U.S. Republican presidential nominee and former Massachusetts Governor Mitt Romney speaks to reporters in Los Angeles, California, September 17, 2012. (Photo : REUTERS/Jim Young )
President Obama has a strong grip on the Hispanic vote, but the slow speed of the U.S.'s economic recovery may allow the Romney campaign to scrape away Latino support by appealing to the 48 percent of the demographic that view the economy as the central issue this election.
A recent Fox News poll, which included a random sample of 887 Latino voters, asked participants which issues they found most important. Following the 48 percent who voted for the economy, healthcare landed at 14 percent, education at 11 percent, social issues at 8 percent, immigration at 6 percent, and National security at 5 percent. The margin of error for the study is 3 percent.
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Of the Latinos polled, 60 percent asserted that they would vote for Obama-Biden this November, while 30 percent put their weight behind Romney-Ryan.
When Obama won the presidency in 2008, he won 67 of the Latino vote, leaving McCain with 31 percent.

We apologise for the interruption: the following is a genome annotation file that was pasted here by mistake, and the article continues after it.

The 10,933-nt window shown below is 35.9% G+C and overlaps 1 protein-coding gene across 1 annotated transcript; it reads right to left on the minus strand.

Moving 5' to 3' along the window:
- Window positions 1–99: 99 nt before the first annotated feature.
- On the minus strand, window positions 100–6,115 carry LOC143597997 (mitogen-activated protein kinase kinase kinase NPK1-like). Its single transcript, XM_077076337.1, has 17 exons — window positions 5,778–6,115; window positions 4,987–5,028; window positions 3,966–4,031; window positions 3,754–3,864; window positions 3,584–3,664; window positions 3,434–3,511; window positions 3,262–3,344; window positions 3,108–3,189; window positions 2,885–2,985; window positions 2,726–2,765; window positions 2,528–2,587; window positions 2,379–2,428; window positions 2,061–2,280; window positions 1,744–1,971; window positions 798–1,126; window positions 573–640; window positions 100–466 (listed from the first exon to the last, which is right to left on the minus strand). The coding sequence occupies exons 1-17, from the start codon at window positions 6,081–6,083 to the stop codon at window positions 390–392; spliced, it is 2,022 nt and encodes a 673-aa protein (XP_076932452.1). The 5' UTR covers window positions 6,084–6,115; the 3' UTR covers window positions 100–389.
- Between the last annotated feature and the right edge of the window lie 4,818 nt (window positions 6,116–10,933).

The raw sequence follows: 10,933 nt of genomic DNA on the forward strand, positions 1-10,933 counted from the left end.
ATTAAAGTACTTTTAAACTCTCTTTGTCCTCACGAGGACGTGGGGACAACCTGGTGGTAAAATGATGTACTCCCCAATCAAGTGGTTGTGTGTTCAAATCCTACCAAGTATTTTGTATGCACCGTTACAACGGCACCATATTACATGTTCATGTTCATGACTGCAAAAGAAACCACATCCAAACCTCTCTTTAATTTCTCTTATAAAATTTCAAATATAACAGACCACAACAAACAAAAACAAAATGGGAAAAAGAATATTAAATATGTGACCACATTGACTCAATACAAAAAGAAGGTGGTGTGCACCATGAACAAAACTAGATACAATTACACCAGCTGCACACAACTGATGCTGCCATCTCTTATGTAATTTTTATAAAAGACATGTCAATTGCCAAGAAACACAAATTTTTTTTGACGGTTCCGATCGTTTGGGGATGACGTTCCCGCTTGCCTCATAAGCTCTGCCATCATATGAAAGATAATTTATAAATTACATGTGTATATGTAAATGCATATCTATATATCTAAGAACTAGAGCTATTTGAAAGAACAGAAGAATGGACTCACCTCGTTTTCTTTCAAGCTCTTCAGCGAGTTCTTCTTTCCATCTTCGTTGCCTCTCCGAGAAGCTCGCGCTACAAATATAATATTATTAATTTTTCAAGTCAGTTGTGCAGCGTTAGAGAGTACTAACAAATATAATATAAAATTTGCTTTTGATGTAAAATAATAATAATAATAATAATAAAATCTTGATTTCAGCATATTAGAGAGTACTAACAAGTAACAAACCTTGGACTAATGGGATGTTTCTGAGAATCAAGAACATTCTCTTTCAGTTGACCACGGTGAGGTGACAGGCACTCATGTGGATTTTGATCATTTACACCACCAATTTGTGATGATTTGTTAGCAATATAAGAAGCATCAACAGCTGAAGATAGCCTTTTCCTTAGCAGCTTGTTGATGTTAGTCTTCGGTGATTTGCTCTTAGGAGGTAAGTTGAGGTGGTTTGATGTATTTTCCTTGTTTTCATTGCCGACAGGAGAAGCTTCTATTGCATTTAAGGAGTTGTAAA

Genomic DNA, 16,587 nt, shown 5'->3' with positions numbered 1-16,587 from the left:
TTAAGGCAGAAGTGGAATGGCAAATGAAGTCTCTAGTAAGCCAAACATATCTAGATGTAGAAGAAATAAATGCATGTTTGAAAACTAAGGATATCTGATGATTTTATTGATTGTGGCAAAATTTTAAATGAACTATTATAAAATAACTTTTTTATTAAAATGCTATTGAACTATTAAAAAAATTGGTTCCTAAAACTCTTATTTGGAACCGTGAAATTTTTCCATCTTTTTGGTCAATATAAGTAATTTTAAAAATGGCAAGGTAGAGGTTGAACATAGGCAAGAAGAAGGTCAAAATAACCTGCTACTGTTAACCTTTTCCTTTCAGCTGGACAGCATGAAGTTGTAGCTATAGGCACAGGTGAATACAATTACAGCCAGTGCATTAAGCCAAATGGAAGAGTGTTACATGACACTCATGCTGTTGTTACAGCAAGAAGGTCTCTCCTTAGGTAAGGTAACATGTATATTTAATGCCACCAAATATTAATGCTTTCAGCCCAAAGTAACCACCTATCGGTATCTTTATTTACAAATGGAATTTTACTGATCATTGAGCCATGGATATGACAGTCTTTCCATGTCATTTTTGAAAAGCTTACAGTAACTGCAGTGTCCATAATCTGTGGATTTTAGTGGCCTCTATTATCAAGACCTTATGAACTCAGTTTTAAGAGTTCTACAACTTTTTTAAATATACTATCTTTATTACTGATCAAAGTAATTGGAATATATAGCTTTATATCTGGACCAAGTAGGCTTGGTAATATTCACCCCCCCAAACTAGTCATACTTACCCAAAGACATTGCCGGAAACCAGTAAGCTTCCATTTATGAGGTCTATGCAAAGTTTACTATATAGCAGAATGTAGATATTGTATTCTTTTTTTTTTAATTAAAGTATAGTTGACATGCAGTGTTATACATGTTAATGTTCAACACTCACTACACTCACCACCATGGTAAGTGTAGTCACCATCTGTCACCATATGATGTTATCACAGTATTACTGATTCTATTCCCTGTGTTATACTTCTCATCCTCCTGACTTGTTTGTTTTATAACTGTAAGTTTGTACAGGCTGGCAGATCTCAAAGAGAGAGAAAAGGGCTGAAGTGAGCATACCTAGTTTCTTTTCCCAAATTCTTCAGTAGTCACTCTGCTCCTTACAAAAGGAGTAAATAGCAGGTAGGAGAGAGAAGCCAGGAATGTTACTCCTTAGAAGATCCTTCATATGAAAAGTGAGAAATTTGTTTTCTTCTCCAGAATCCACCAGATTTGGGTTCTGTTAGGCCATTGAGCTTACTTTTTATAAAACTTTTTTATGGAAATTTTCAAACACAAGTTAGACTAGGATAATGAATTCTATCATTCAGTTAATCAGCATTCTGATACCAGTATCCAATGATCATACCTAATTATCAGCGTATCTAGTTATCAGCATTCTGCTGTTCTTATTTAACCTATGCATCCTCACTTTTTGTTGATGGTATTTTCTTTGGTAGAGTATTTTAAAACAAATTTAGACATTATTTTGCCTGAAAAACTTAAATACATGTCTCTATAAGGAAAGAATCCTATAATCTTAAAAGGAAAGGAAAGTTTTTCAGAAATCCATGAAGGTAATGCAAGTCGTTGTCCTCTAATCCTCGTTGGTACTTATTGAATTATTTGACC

Rosario Marin, the former U.S. Treasurer under President George W. Bush, notes that the Republican Party has an opportunity to rally the Latino community under the banner of economic reform.
"The economy has to be front and center," she said. "Latinos want jobs. That is why they come to this country...to work."
"What Obama gives to Latinos is an unemployment check. What they want is a pay check," she adds.
Gabriella Domenzain, the director of Hispanic Press for the Obama campaign, states that "Mitt Romney has left no room for doubt that he is on the wrong side of all issues of importance to Latinos and is the most extreme presidential nominee in recent history on immigration."
She concludes, "Romney's policies would disproportionately hurt Hispanics and nothing short of a complete reversal of his positions would warrant Latinos reconsidering him as a candidate."